Ms. Staiman's journey as a voice teacher began when she caught the singing bug at the age of 12, when she started to take singing lessons with Helen Simmie at the Royal Conservatory of Music and was in the Canadian Children's Opera Chorus of the Canadian Opera Company. Since then singing has been an integral part of Staiman's life. Throughout her 35 years of vocal training, Staiman couldn't get enough singing lessons. She loved her singing lessons, even if sometimes they were frustrating and filled with tears. She strove to better herself as a singer and kept challenging herself vocally. She has developed from student to performer to teacher and has enjoyed the journey.
In Toronto, Staiman studied with two voice teachers: Helen Simmie and Bernard Diamant. Following nine years of vocal studies, she entered the Faculty of Music at the University of Toronto, where she received her Bachelor of Music. Today she is an active alumna of the faculty.
Staiman's passion for the operatic and concert repertoire and her desire to perform, led her to studies at the famous Guildhall School of Music and Drama in London, England, where she studied with Joyce Newton and took many classes in performance and drama. It was then that she received her first experiences as a singer of the operatic repertoire. Her first role was Despina in Mozart's "Cosi fan Tutte". To this day, she remembers fondly the performances at Cambridge theatre and at Black Friars. The following year she was Titania in Benjamin Britten's "A Midsummer Night's Dream". During subsequent years, Staiman sang various roles in London, her favorites being, Marguerite in Gounod's "Faust" and a title role in Mozart's "The Impresario."
A powerful theatrical experience was the Tito Gobbi Opera Workshop in Florence, Italy, where Staiman was most fortunate to be a participant during the 1979 summer session. Tito Gobbi, was the leading operatic baritone of his era and one of the best loved. He was truly a consummate artist who graced the stage with the incomparable Maria Callas in the famous Zeffirelli production of "Tosca" in London. In addition to producing opera and holding master classes all over the world he ran an opera workshop at the Villa Schifanoia near Florence for six weeks.
Staiman moved to Rome, Italy for two years, where she studied the "bel canto" singing technique from her voice teacher, Maestra Rebori. Italy is the home of "bel canto" singing and Ms. Staiman received it first hand. Following those two years of study, Ms. Staiman moved to New York City, a major hub of the arts. Here she studied voice, dance and attended many dramatic workshops. One of the finest workshops was with Lea Jorgensen. Attending her workshops, Ms. Staiman learned textual analysis and the many different levels of interpreting the "sung monologue".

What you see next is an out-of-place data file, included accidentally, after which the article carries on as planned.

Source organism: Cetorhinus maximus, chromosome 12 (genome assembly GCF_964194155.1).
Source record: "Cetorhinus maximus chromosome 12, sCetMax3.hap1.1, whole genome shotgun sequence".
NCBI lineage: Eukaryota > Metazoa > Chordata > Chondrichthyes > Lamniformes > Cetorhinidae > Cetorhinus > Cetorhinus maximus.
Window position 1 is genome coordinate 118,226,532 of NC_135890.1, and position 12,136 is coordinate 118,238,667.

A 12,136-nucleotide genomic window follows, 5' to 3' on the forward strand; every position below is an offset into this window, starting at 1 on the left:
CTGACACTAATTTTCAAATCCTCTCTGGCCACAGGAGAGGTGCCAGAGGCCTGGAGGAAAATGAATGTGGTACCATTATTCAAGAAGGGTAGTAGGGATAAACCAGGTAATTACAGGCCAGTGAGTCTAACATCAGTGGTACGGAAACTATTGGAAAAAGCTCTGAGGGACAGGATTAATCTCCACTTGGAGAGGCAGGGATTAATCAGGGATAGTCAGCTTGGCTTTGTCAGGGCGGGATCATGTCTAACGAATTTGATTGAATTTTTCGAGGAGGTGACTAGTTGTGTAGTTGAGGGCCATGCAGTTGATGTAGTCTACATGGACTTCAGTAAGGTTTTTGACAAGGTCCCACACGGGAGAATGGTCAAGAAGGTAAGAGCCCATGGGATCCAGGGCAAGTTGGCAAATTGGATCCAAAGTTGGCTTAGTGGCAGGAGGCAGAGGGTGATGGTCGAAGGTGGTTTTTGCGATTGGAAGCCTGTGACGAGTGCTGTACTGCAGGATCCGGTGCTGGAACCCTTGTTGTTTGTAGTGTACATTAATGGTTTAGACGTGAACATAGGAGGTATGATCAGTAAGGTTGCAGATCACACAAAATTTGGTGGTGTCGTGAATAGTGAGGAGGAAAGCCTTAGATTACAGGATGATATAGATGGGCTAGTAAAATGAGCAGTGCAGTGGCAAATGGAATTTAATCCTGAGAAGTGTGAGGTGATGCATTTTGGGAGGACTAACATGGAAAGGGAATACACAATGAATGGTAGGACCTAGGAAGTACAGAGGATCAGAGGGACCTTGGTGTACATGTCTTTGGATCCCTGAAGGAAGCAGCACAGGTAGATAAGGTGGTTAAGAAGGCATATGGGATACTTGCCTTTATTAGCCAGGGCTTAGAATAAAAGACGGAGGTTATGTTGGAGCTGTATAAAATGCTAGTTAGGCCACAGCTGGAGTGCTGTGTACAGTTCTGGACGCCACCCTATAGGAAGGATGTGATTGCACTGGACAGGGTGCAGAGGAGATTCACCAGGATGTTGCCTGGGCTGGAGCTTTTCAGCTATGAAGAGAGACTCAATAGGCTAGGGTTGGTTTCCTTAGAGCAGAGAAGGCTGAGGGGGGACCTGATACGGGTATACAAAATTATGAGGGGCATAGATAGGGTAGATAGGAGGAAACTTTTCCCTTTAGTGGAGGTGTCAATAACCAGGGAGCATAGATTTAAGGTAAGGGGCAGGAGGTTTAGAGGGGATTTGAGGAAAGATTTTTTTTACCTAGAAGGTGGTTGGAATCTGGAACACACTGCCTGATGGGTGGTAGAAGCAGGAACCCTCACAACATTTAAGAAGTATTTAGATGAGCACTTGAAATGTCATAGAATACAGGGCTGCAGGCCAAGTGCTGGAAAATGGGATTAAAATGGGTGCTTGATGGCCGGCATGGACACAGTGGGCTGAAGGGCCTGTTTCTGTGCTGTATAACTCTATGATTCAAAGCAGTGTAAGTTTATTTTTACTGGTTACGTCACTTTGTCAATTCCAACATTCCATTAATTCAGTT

Ms. Staiman first started to teach voice in 1981, while living in Manhattan. Those initial years were filled with growth as she helped many aspiring actors and dancers in the "big apple" find their voices. Soon she was on the faculty of the prestigious American Musical and Dramatic Academy (AMDA) in New York City. Here she was exposed to the classes and methodology of AMDA's musical theatre program.
Staiman is a passionate voice teacher. She was passionate about taking singing lessons and performing and presently she is as passionate about taking her 27 years of international exposure and passing it on to her students.
As a voice teacher, Deborah Staiman gained invaluable knowledge from her teachers in Toronto, London, Rome and New York. In addition, she was exposed night after night to some of the world's finest performances of opera and musical theatre. Staiman witnessed great artists again and again at the Covent Garden Opera House, West End musicals in London, the Metropolitan Opera House in New York as well as every musical that appeared on Broadway. This exposure to the best in the world gave Ms. Staiman very high artistic standards, by which she measures herself and her students today. It is these standards of performance which she teaches and which she hopes will be her legacy as a voice teacher to her students.